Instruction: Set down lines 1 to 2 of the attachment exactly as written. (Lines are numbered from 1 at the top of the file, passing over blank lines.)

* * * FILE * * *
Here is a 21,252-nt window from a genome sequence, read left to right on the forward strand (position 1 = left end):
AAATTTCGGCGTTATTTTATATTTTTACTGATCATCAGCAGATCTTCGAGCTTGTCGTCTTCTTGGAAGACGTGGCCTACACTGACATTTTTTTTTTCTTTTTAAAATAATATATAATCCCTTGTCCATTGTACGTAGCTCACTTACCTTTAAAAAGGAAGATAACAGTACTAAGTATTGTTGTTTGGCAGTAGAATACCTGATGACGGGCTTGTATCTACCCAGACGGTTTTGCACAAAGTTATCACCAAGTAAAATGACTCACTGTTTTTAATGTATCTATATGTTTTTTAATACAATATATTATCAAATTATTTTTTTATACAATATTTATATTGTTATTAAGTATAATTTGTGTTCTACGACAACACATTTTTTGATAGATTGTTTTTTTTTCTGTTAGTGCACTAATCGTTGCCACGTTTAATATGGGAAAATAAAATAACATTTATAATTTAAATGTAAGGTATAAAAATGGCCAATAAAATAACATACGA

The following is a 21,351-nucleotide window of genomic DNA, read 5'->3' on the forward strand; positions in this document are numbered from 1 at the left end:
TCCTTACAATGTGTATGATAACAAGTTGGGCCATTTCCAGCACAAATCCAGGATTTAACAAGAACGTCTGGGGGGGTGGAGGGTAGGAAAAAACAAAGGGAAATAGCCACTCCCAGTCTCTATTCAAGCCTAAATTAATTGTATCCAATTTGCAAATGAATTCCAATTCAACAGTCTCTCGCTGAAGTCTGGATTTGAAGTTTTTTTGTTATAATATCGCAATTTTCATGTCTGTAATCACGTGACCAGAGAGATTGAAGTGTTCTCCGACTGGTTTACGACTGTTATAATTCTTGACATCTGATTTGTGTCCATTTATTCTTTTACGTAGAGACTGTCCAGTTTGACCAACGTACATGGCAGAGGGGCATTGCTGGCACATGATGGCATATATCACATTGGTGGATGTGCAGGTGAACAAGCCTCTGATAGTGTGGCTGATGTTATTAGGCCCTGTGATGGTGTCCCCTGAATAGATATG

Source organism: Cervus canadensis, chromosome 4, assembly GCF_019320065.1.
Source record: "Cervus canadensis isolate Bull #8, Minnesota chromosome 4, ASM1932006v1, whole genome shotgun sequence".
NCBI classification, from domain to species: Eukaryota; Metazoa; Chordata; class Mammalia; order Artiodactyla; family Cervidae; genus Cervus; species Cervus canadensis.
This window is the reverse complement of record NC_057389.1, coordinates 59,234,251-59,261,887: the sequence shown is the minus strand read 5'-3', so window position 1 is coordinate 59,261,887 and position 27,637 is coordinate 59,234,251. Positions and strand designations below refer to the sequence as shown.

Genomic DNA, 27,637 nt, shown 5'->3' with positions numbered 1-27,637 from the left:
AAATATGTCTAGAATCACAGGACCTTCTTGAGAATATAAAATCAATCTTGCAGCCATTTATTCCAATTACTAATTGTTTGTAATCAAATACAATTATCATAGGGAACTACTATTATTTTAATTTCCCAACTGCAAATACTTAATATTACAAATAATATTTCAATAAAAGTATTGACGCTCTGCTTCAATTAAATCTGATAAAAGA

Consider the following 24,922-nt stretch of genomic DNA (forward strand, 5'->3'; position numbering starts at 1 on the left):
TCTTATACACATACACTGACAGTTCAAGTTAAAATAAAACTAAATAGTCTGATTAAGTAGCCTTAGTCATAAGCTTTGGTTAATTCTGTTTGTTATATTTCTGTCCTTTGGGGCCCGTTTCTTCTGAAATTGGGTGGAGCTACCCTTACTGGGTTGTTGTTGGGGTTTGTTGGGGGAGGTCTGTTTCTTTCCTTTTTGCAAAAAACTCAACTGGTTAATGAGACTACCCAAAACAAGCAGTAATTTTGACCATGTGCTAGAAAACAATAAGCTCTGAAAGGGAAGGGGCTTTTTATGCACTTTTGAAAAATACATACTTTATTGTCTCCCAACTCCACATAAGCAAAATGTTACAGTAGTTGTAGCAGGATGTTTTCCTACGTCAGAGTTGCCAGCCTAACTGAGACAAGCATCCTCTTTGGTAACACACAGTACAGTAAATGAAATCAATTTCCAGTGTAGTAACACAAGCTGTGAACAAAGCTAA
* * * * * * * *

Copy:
Here is a 21,252-nt window from a genome sequence, read left to right on the forward strand (position 1 = left end):
AAATTTCGGCGTTATTTTATATTTTTACTGATCATCAGCAGATCTTCGAGCTTGTCGTCTTCTTGGAAGACGTGGCCTACACTGACATTTTTTTTTTCTTTTTAAAATAATATATAATCCCTTGTCCATTGTACGTAGCTCACTTACCTTTAAAAAGGAAGATAACAGTACTAAGTATTGTTGTTTGGCAGTAGAATACCTGATGACGGGCTTGTATCTACCCAGACGGTTTTGCACAAAGTTATCACCAAGTAAAATGACTCACTGTTTTTAATGTATCTATATGTTTTTTAATACAATATATTATCAAATTATTTTTTTATACAATATTTATATTGTTATTAAGTATAATTTGTGTTCTACGACAACACATTTTTTGATAGATTGTTTTTTTTTCTGTTAGTGCACTAATCGTTGCCACGTTTAATATGGGAAAATAAAATAACATTTATAATTTAAATGTAAGGTATAAAAATGGCCAATAAAATAACATACGA